If our bodies are to work properly, it is important that cells are doing the right thing at the right time. To get things right, the human body has evolved complex signaling pathways that allow our molecules to communicate with each other. Protein kinases are a central part of many signaling pathways, helping to regulate virtually every function in human cells. They belong to a class of biological molecules known as enzymes, which help all the chemical reactions in our bodies to go according to plan. All protein kinases carry out the same function: they transfer a cluster of atoms, known as a phosphoryl group between different molecules. The movement of a phosphoryl group is similar to the flick of a switch that causes a biochemical pathway go slower or faster.
Kostich and his colleagues searched the publicly available sequence databases to find sequences with similarity to known protein kinase molecules. After removals of duplicates and pseudogenes (genes that are not used), they found 510 sequences that were similar to known protein kinases, of which 60 were previously unidentified. Confident that all 510 sequences coded for protein kinases, they constructed a tree-like diagram known as a phenogram, which maps the relationship between different protein kinases based on the differences in their sequence. This phenogram shows that there are five distinct protein kinase families, a result that is consistent with classification systems based on the functions of different protein kinases.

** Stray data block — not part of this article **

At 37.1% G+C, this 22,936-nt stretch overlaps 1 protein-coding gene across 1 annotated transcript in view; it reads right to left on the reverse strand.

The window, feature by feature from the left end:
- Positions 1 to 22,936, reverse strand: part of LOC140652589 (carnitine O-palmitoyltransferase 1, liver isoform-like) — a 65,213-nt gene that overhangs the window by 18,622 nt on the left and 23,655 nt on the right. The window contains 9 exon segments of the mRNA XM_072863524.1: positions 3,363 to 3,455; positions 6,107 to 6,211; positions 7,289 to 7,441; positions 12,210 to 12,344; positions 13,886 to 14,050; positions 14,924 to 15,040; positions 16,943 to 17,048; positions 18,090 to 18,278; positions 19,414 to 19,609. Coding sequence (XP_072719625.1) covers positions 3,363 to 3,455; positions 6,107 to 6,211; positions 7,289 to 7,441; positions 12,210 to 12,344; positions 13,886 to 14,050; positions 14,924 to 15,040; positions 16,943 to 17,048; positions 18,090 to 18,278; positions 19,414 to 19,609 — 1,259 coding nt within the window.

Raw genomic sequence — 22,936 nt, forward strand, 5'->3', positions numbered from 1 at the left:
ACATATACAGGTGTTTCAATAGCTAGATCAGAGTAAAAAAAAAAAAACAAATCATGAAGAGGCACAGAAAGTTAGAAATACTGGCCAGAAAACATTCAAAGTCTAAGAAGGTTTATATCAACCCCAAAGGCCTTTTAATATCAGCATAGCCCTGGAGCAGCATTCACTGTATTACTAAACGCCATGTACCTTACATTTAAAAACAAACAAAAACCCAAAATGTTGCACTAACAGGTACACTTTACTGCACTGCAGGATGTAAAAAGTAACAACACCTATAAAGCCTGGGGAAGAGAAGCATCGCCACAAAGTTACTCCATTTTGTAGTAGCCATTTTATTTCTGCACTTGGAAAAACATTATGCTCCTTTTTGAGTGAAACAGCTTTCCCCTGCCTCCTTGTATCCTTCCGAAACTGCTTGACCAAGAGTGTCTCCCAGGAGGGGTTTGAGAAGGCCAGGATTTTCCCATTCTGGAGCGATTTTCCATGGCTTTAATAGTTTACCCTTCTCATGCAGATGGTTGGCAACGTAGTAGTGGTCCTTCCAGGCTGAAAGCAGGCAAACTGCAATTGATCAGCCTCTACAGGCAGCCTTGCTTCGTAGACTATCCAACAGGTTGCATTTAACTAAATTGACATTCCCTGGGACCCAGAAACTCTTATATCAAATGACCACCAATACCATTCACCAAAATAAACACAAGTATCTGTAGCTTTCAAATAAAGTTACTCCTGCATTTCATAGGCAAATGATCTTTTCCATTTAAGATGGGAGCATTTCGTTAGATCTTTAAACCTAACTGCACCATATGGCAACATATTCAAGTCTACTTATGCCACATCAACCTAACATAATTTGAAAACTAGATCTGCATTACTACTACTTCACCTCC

Understanding the relationships between different members of the protein kinase family in humans will provide researchers with important information to unravel the connections been the structure of a protein kinase and its function. The comprehensive nature of the study will also aid researchers in the design of drugs to help those suffering from disease involving defects in cell signaling. In addition, the study has uncovered 60 new protein kinases for which functions have yet to be assigned.
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